In 45 minutes, I'll head down to my 250 class and we'll start our nonfiction unit--the first time I've gotten to teach nonfiction in a creative writing class since my MFA. To say that I'm excited is not even in the ballpark. Right now, I've got thirty nonfiction books on my officemate's desk, each with certain parts marked with orange Post-It's. Here's what the lesson plan will look like:
- Pass out books, ask students to read the marked passages. Allow 10-15 minutes.
- If they don’t finish, that’s okay.
- Talk about the versatility of the genre. Can do anything from memoir to personal essay to history to science to travel to nature writing. There’s nothing you can’t do in nonfiction—except lie.
- “How many of you were reading something kinda cool?”
- What about it was cool? Subject matter? Writing style? Approach to the subject?
- Small subjects (Dirt); short-shorts
- Subject matter is often the first thing that attracts us, but it won’t hold us without the craft.
- “So how many of you were reading something that you could detect craft?—anything from writing style and language to structure to a unique perspective on the topic?
- Essential to nonfiction—truth, not fact. Contract with reader. Use of memory.
- Essential: warrant. Not only is it essential to know why you’re writing something (just because something happened to you isn’t a good enough reason), but it’s also essential to establish, somehow, why the reader should care.
- How many of you can discern the writer’s warrant?
- Is it obvious (can you underline it) or is it intuitive?
- What about why the reader should care? Why should the reader care?
- How many of you were reading something that you really want to finish?
- Prompt: Best Opening Line Ever: Bill Bryson, “I come from Des Moines. Someone had to.” Start there—write that piece. You may think your hometown is borning, but that doesn’t mean that someone else won’t be fascinated.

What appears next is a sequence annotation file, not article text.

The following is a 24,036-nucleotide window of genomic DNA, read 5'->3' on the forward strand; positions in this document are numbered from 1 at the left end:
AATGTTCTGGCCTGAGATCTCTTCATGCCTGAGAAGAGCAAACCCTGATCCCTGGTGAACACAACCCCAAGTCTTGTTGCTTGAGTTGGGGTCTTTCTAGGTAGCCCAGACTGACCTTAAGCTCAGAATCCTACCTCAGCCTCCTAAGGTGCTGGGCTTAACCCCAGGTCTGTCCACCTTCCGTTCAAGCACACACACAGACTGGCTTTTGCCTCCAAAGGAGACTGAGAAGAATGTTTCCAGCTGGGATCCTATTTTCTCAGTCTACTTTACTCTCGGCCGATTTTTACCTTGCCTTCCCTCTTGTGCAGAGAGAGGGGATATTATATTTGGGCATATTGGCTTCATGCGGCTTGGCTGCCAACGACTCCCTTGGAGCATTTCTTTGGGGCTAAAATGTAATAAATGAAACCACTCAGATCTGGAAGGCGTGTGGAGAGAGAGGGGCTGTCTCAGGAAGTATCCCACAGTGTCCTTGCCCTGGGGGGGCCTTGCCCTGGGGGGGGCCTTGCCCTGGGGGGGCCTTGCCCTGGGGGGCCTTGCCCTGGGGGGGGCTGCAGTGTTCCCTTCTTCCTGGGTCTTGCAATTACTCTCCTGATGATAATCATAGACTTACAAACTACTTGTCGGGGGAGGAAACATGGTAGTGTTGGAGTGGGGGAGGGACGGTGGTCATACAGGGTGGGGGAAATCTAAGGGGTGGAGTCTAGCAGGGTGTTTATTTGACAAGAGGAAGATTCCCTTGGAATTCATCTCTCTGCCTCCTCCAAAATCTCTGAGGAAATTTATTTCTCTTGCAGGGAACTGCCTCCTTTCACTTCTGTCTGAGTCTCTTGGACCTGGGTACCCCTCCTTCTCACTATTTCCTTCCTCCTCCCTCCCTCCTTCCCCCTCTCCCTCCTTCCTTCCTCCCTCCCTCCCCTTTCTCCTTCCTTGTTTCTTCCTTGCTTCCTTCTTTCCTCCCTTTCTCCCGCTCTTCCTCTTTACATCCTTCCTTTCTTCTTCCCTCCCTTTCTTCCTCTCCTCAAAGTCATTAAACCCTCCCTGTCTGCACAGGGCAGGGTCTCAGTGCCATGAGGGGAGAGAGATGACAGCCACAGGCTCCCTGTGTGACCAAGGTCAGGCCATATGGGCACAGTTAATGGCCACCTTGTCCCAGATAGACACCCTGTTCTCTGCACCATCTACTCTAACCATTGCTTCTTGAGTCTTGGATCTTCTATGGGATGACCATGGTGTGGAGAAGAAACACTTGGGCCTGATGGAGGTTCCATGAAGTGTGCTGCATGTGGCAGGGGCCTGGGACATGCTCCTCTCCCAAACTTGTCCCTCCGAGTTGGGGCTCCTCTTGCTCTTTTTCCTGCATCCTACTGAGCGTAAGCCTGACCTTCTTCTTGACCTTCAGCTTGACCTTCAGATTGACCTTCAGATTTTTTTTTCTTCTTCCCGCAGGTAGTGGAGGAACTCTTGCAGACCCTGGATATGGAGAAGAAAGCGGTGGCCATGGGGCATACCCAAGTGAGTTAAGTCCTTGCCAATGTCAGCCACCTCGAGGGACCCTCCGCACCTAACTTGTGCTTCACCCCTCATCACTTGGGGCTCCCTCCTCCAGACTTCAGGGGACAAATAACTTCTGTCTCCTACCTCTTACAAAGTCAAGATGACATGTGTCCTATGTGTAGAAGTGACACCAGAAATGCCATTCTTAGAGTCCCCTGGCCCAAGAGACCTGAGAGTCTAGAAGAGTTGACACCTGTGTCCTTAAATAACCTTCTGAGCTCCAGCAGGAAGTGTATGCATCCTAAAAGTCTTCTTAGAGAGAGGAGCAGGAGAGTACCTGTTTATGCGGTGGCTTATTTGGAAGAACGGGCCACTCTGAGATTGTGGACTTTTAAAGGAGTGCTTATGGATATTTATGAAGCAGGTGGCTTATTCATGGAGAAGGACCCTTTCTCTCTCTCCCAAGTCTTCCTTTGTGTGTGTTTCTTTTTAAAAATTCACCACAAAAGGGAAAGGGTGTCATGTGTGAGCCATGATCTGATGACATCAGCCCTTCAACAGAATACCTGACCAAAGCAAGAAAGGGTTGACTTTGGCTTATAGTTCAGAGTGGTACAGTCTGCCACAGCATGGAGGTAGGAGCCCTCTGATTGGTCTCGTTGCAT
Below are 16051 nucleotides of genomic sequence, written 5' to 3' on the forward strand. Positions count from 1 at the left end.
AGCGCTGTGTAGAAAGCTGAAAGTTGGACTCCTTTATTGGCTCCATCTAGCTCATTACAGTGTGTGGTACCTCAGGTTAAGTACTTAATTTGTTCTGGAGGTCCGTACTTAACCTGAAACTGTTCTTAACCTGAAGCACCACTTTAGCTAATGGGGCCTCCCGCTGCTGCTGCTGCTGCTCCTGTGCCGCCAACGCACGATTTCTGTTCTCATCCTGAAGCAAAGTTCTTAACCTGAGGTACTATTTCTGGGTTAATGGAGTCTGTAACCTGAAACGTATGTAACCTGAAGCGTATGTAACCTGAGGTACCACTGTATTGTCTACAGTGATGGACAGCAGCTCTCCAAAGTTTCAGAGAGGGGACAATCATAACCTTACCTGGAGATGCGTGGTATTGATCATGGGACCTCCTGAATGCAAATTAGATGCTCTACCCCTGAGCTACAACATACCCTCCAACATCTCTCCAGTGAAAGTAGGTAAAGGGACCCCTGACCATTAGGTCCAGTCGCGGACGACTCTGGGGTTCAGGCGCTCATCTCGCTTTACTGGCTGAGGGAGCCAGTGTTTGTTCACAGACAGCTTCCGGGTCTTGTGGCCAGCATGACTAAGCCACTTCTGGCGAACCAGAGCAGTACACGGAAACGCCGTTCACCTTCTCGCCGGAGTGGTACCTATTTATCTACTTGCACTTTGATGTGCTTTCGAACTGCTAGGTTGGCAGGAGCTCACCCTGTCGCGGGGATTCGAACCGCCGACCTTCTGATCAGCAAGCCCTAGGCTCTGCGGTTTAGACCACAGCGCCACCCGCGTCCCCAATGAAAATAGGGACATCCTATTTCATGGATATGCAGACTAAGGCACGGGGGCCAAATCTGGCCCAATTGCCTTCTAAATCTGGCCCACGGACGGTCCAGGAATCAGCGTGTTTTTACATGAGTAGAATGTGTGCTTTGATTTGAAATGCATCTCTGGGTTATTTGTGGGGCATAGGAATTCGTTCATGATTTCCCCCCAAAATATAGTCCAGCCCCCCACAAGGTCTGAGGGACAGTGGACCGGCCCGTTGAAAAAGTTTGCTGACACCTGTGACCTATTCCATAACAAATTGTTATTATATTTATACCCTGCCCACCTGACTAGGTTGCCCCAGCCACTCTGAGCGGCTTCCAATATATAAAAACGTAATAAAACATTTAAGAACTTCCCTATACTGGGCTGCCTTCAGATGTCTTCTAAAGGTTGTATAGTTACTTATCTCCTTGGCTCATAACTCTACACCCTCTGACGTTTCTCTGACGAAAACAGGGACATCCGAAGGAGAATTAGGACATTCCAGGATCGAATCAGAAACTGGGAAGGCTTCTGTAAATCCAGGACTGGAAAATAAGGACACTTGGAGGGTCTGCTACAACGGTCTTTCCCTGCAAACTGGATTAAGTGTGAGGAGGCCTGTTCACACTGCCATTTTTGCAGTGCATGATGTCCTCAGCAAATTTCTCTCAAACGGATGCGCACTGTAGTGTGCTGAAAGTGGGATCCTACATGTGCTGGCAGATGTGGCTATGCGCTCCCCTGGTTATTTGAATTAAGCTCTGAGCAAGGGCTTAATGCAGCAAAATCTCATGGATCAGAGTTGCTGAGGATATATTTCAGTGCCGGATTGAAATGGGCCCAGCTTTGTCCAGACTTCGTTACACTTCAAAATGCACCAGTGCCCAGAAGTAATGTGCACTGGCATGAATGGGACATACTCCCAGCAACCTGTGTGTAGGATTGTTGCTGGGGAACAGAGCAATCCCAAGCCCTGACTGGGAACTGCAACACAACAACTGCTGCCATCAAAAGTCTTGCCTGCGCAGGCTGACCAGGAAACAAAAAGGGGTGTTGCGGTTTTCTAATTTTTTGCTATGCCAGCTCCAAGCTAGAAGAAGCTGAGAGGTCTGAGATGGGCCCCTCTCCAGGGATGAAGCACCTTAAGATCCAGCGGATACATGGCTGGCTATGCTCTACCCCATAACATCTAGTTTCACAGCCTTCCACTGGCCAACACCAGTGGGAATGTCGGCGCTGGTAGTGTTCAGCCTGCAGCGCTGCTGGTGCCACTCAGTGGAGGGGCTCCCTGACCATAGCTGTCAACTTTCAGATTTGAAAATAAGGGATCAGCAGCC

- Essential: Read everything. Read the work you like—read it as a writer, not just as a reader. But be careful. If you read too much of the same writer, you’ll start to sound like that writer, rather than developing your own style. (The same is true of your teachers—don’t just take one teacher. Don’t do more than one degree in one place. Ie, if you get your bachelor’s somewhere, don’t get your masters there. Same for a masters/PhD.)
- As you read, learn which writers will teach you—which ones will teach you about language, the ones that will teach you about narrative, about structure. You’ll not find one writer who will do all of that.
And then we will do this writing exercise from Mimi Schwartz: ¨
- What is your name? Write only the verifiable facts of your name: what it means, how it’s spelled, what your nickname is, who else has your name. What is the image presented by your name (sexy, no-nonsense, boring, etc.)? Leave your POV and what you think about your name out.
- Now write about your name from the inside out. Make it as subjective as possible. How do you feel about your name? Do you like it? Is who you are with your full name different than you with your nickname?
- What does your name have to do with your identity?
And watch this video of the awesome Dinty Moore, because it follows the writing exercise: